Both the insights from the map and from the infographic remain rather superficial because the statistical analyses do not go beyond job titles. For instance, it might be interesting to see, what skills or talents immgrants in the US bring with them exactly and how they could be put to use most efficiently. Also, an international comparison with other countries would offer valuable insights. An indepth investigation of immigrants’ occupations and skills would mean processing a wealth of data. More importantly however, it would require adequate tools that allow drawing significant conclusions. offers exactly that. Its semantic matching technology and its expertise in occupation and skills data provide an effective means to analyse the potential and shortages of immigrants’ skills. Furthermore, would allow to compare the immigrants within the US workforce to immigrants in other countries, as the ontology JANZZon! connects job titles, skills and qualifications across multiple languages and cultures. The ontology would also allow to assess the skills of immigrants better, showing them what skills exactly they lack in order to climb up the social and economic ladder. The tools by therefore offer a starting point in order to allocate immigrants to the best possible occupations and to learn from an international economic comparison.


The Rise of the Machines: The Disruptive Potential of Cognitive Computing

As cinematic representations of intelligent machines over the past decades have shown, the fascination with and the fear of artificial intelligence always inevitably mix. People enjoy the thrill of watching humans knocked off-balance by AI in Ex Machina, robots trying to take over the world in I Robot, or seeing an entire team of Marvel superheroes fighting Ultron in the latest Avengers movie. But also in real life, intelligent machines are rivalling with humans and many are afraid of automation and digitalization stealing away people’s jobs. Still, the quest for intelligent machines is relentless.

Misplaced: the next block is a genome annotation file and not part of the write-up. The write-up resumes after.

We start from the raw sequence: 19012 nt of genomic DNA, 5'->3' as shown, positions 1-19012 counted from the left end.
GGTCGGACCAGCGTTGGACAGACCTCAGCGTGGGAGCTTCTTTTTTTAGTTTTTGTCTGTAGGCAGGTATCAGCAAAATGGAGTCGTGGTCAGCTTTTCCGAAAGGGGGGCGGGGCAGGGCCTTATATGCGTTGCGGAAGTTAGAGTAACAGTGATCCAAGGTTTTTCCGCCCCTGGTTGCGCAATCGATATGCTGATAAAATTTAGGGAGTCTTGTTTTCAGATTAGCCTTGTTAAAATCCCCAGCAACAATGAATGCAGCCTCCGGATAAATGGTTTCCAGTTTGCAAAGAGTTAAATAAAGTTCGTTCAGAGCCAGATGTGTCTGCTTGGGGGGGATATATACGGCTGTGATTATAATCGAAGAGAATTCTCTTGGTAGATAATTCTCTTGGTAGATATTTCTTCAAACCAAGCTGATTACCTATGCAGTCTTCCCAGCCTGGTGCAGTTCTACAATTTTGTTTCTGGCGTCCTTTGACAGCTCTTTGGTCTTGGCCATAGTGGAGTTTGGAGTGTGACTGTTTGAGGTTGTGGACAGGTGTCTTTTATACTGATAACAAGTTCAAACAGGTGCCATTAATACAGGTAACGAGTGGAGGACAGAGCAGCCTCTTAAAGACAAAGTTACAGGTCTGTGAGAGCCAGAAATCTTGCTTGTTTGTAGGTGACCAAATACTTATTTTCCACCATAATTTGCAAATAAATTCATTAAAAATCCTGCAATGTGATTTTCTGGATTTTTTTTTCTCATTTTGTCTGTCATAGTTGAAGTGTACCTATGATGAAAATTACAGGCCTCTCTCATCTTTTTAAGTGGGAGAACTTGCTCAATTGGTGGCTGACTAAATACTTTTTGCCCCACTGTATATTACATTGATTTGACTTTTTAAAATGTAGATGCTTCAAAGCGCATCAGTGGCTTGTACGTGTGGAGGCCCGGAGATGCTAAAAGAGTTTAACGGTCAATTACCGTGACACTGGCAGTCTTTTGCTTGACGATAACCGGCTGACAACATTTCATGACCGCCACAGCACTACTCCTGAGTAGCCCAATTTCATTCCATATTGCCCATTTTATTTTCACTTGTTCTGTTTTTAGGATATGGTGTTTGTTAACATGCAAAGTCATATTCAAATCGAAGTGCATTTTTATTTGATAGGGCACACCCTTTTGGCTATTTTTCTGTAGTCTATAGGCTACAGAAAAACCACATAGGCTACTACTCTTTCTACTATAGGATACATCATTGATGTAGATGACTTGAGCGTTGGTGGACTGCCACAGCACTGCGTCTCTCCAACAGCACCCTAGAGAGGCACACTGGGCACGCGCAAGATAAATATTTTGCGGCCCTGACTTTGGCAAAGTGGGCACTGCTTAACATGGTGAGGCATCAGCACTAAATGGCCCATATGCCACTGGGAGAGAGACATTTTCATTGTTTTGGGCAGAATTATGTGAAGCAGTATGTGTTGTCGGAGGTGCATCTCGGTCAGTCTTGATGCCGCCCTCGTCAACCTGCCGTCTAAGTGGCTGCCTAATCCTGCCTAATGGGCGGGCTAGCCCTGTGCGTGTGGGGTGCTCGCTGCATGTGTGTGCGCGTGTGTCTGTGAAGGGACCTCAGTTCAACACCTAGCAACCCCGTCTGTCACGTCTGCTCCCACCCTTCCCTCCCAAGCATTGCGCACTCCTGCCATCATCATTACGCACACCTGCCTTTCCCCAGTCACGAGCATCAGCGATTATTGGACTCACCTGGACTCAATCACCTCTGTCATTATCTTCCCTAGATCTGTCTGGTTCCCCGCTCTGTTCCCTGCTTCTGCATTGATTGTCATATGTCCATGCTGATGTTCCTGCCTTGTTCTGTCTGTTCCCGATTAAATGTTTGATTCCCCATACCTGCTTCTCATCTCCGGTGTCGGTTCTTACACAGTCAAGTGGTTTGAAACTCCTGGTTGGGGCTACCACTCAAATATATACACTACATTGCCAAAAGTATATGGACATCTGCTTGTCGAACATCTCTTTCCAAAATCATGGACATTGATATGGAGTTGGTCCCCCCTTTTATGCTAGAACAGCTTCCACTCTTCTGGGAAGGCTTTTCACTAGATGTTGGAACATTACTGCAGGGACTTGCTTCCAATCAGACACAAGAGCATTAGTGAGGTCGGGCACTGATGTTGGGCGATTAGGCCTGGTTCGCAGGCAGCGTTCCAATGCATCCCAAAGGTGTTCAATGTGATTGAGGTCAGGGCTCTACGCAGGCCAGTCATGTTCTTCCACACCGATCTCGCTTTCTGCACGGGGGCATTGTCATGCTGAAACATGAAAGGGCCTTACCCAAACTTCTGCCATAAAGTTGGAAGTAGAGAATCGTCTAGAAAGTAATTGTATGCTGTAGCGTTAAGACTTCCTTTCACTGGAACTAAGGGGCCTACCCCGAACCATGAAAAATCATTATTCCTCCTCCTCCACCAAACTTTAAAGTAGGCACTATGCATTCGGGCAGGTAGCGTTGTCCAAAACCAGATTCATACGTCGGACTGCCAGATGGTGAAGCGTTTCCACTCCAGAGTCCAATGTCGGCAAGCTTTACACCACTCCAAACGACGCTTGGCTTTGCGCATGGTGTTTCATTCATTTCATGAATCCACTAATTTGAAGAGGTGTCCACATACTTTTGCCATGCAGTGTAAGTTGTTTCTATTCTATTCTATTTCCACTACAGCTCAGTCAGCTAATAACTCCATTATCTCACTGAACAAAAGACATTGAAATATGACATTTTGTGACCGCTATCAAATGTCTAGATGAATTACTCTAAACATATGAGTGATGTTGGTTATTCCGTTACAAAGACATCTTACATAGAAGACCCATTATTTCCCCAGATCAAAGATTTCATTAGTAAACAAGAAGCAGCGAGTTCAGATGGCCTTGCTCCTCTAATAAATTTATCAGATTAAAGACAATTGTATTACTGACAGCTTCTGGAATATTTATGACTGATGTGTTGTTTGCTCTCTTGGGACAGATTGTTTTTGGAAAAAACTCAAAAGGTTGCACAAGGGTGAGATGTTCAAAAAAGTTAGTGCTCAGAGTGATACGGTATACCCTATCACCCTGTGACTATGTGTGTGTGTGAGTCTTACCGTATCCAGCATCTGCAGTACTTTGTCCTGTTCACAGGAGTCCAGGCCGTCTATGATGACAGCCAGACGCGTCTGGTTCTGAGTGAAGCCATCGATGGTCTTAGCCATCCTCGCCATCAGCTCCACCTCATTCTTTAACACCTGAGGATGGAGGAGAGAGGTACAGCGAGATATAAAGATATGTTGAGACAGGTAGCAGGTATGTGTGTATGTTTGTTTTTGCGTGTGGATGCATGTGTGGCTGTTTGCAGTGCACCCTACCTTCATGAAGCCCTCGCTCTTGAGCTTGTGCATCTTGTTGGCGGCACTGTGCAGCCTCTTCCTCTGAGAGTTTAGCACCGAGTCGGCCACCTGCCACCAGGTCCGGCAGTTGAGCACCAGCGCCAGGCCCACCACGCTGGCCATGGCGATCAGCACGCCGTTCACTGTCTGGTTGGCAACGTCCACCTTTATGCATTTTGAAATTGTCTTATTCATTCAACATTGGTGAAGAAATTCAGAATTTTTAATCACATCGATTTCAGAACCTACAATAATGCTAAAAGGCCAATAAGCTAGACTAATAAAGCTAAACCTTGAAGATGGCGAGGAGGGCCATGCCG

Thinking Robot --- Image by © Blutgruppe/Corbis

Thinking Robot — Image by © Blutgruppe/Corbis

Back in 1997 the Deep Blue computer picked grandmaster Garry Kasparov apart in a chess match. Three years ago, supercomputer Watson competed on Jeopardy! against two champions and defeated them by far. Now, Watson helps doctors make more accurate diagnoses using raw data from medical research and patient histories. In Japan, cuddly robot bears are hailed to be the future of elderly care. The ability to talk to one’s phone or tablet is not relegated to the imaginary space of films such as the science-fiction drama Her but is a reality. These and many more innovations in the field of artificial intelligence have profound implications for the relationship between man and machine.

Indeed, in our increasingly digitalized world with exponentially growing data volumes, complex issues are handled much more effectively by computers than by humans. Computers can process large volumes of data in a speed unattainable for humans. Not only is data increasing in volume but also in speed, variety and uncertainty. Most data is now supplied in unstructured forms such as images, videos, symbols and natural language – hence, computer systems needed to step up to the challenge in order to process this new kind of data. Cognitive computing aims to simulate human thought processes in a computerized model. Self-learning systems that use data mining, pattern recognition and natural language processing are trained to mimic the way the human brain works. Ultimately, cognitive computing strives to solve complex problems independently, without human assistance. According to Gartner, the era of cognitive computing, also called the smart machine era will be the most disruptive in the history of IT.